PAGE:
Unwelcome Return of Trauma and the Necessary Paradox of Beauty in the Beast

I had just moved into my new one-room flat along Kersal Way, Salford, UK. In all accounts, it is a clean apartment which overlooks the River Irwell, with a semi wasteland in my backyard. It is tranquil, the kind of peace I’d need to sit by the window and write, but the extreme quiet in the neighbourhood, especially at night, has had a stranglehold on my state of calm.

It has barely been 7 days but the noises startle me. Not strange ones – no, not those in horror movies – but typical sounds like the wind causing the window to slam against the windowpane, or a sudden rumbling from the washing machine. Sometimes I hear other sounds, as if someone is by the door. Then my imagination goes berserk, like how I went to “check out” where the source of the sound came from: I opened my kitchen door and, instantaneously, flashbacks of The Event in Kabul rushed through the pores of my entire being. What if they were in the hallway waiting to attack me?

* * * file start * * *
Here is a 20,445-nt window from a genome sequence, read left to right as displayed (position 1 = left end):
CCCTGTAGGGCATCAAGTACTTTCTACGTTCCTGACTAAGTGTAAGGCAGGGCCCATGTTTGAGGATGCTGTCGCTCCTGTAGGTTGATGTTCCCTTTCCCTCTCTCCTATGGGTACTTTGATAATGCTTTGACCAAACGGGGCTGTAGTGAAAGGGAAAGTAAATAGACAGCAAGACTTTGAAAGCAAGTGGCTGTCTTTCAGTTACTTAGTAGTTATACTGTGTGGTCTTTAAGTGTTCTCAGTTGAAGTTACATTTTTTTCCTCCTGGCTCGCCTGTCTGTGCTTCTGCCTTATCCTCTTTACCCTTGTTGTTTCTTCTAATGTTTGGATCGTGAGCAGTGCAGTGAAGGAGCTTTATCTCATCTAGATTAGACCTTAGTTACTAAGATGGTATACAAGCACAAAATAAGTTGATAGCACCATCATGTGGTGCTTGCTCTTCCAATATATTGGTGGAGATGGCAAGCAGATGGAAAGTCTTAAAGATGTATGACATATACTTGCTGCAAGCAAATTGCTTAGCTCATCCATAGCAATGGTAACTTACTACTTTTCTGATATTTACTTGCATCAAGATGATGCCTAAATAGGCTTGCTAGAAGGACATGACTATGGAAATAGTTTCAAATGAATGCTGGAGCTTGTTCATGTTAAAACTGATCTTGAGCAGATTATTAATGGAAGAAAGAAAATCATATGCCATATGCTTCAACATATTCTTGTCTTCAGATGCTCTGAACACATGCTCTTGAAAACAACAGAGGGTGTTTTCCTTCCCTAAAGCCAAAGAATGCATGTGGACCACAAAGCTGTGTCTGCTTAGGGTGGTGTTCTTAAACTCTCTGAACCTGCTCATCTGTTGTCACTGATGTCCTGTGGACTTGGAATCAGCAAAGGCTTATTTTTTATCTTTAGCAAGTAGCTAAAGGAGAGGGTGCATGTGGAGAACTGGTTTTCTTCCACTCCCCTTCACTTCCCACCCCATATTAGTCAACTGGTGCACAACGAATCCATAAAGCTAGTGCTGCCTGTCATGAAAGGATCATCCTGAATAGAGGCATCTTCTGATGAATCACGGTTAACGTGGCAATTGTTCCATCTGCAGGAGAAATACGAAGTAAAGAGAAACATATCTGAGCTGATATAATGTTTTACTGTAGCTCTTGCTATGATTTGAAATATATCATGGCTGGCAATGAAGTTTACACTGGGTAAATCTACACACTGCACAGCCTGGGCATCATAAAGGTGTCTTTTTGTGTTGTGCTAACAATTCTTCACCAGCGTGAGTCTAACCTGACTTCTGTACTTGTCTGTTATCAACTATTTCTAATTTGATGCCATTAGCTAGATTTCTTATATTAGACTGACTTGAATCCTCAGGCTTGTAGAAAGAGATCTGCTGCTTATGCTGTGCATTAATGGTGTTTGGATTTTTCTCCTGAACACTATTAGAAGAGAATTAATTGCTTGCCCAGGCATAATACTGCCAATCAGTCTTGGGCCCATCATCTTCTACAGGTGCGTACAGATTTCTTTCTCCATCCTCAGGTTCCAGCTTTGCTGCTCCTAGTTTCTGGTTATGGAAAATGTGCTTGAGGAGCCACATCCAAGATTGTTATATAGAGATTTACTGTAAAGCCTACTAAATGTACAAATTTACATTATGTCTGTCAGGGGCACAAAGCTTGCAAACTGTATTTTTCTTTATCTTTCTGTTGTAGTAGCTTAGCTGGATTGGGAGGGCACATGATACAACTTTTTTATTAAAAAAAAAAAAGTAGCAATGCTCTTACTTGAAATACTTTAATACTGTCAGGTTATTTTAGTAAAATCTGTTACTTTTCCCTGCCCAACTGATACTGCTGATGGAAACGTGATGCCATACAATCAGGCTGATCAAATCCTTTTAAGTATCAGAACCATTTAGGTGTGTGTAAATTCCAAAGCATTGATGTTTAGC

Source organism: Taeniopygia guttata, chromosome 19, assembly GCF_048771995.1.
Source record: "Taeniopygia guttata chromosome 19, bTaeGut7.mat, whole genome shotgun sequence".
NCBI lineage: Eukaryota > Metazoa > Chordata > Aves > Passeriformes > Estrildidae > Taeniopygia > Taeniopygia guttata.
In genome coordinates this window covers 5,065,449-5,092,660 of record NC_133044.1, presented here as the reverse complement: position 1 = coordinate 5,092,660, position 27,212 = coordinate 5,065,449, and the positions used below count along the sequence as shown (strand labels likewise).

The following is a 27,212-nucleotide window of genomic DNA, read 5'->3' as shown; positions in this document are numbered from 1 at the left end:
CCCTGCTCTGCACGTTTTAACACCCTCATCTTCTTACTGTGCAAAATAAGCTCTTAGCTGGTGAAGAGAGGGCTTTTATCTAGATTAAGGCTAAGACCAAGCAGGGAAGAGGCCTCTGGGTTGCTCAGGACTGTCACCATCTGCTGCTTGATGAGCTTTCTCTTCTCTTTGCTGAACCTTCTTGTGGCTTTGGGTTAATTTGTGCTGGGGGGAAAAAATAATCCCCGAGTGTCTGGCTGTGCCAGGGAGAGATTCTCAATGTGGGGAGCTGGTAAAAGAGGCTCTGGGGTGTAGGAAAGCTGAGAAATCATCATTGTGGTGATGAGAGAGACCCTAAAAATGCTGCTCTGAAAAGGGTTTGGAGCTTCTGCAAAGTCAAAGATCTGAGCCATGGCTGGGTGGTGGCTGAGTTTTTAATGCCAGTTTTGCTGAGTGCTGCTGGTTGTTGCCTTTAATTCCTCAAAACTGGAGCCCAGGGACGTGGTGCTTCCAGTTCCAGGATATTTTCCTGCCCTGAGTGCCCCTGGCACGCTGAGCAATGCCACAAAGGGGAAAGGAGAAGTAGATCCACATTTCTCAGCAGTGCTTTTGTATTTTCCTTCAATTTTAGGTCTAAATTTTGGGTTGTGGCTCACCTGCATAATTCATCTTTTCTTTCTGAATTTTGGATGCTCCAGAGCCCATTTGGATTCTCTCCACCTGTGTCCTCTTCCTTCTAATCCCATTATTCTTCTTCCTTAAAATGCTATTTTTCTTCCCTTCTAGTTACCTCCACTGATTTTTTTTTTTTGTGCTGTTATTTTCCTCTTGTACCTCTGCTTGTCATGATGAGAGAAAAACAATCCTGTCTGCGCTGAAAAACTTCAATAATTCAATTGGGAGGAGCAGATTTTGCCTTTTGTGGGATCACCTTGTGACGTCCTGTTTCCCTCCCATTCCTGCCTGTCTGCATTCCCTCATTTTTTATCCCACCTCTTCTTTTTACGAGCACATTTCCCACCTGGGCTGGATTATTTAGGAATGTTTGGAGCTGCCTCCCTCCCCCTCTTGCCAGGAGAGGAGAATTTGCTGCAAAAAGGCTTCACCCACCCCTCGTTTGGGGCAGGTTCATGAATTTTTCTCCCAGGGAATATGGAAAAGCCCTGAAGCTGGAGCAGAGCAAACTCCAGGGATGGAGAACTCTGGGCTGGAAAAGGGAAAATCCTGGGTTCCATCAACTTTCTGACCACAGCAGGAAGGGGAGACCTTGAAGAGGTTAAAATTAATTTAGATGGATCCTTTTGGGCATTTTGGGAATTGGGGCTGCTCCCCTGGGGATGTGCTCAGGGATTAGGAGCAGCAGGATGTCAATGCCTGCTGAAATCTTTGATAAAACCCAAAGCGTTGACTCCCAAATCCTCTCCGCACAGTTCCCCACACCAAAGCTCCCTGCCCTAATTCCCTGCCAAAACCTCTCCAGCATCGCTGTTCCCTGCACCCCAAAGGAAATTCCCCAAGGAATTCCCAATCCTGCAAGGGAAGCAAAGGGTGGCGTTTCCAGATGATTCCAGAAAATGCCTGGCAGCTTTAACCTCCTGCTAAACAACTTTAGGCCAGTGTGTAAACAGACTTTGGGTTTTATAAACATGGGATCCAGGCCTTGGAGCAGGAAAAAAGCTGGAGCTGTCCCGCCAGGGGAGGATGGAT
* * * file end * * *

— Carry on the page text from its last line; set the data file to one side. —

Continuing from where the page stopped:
I had locked my main door. I was certain no one would enter through the door. But you see, I always leave my windows open. I have always preferred the cool wind to warm humid nights. Here in Salford, I live on the ninth floor, but even then, my irrational mind entertains the imagination that they would scale down the roof and enter through my windows – and replay the scenes of horror I had witnessed, of which I had also been a victim.

Cold.
Silence.
Darkness.
And sudden noises.

I am not privy to reveal the details of The Event in Kabul as yet, but I know my body reacts in ways that I cannot sometimes fathom. Even though I have not been diagnosed with clinical Post Traumatic Stress Disorder (PTSD), the post-traumatic symptoms of irrational fear of death – and dying – are as real as the shakes in my body, shallowness of breath, dilation of pupils, and a hyper-vigilance that permeates everything I am re-experiencing.

Trauma is a strange beast. When you think you had tamed it, it pounces on you in unexpected moments. Even if it was just a growl, the claws dig deep and leave emotional scars that can never be fully healed.

I seriously thought I had recovered from it. It has been five months now since The Event.

Receipt of Psychiatric Counselling and Medication from Changi General Hospital